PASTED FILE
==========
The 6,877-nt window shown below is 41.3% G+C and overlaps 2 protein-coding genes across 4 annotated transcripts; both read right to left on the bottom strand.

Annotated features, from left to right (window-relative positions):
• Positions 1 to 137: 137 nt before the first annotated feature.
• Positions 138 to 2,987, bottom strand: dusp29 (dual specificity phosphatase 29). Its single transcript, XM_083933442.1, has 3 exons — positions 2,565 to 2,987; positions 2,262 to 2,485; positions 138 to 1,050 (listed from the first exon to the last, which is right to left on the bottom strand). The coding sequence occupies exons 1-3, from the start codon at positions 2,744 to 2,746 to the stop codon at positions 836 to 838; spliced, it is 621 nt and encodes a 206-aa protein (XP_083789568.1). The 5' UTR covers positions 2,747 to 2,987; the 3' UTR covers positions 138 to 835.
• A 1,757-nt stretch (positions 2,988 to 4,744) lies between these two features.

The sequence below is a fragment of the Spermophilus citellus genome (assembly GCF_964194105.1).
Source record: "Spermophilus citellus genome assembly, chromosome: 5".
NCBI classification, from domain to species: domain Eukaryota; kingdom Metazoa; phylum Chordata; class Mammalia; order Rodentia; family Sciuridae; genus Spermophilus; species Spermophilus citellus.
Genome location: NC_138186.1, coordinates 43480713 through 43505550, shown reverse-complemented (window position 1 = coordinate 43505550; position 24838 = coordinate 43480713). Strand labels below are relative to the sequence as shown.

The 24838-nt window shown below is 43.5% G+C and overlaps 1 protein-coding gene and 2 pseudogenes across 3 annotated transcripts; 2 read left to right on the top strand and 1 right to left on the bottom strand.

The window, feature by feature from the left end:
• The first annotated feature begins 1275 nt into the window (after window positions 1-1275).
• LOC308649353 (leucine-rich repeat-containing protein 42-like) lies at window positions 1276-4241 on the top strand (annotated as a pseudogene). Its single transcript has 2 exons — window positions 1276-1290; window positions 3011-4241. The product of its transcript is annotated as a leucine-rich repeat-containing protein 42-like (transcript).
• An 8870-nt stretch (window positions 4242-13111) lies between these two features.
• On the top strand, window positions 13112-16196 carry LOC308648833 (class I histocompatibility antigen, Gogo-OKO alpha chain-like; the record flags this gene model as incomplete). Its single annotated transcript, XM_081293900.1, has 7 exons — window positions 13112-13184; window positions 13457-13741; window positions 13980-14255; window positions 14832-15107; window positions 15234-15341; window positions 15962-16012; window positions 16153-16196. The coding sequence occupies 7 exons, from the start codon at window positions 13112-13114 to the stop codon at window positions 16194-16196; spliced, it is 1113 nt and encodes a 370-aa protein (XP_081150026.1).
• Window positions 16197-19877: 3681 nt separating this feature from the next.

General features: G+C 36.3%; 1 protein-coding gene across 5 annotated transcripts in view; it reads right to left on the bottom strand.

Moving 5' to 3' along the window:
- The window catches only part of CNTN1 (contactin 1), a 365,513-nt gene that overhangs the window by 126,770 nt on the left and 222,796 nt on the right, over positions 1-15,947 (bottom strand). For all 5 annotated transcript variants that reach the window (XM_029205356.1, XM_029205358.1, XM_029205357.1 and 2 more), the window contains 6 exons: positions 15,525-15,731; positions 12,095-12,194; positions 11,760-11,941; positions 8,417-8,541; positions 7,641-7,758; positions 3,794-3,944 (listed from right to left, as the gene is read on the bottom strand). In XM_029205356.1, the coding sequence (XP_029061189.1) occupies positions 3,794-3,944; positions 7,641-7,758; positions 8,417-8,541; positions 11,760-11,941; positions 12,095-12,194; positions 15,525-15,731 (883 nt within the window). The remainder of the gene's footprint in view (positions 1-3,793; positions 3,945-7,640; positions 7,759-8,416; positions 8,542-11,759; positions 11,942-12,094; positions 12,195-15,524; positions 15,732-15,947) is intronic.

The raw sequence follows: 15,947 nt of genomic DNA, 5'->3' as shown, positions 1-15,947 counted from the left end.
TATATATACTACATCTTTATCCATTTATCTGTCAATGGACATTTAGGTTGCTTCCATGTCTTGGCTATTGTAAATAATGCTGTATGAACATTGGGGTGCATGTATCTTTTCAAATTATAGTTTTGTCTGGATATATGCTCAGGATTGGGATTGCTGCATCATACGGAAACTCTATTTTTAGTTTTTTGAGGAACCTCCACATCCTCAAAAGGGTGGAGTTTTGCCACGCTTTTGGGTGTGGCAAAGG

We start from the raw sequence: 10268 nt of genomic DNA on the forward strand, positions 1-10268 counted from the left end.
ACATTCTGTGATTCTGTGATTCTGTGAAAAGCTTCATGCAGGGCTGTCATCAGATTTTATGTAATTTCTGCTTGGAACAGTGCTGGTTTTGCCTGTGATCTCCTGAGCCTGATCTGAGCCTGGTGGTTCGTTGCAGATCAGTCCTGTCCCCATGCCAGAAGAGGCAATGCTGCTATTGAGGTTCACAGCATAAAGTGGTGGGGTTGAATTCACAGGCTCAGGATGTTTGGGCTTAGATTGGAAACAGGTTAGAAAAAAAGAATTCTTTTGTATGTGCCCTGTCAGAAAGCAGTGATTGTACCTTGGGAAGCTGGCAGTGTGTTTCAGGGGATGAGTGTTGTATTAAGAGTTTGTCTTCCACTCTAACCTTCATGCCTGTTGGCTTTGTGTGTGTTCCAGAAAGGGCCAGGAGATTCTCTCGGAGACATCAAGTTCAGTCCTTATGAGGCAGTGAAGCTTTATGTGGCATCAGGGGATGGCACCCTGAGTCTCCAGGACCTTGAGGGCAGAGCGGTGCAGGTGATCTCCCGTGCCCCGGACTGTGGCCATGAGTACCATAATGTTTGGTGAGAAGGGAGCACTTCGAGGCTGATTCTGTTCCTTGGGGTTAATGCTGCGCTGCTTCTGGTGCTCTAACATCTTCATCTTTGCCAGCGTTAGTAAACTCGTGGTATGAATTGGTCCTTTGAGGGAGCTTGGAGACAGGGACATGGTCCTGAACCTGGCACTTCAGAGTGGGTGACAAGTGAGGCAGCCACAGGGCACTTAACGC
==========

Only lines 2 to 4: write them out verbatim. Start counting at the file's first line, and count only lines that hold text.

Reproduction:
Annotated features, from left to right (window-relative positions):
• Positions 1 to 137: 137 nt before the first annotated feature.
• Positions 138 to 2,987, bottom strand: dusp29 (dual specificity phosphatase 29). Its single transcript, XM_083933442.1, has 3 exons — positions 2,565 to 2,987; positions 2,262 to 2,485; positions 138 to 1,050 (listed from the first exon to the last, which is right to left on the bottom strand). The coding sequence occupies exons 1-3, from the start codon at positions 2,744 to 2,746 to the stop codon at positions 836 to 838; spliced, it is 621 nt and encodes a 206-aa protein (XP_083789568.1). The 5' UTR covers positions 2,747 to 2,987; the 3' UTR covers positions 138 to 835.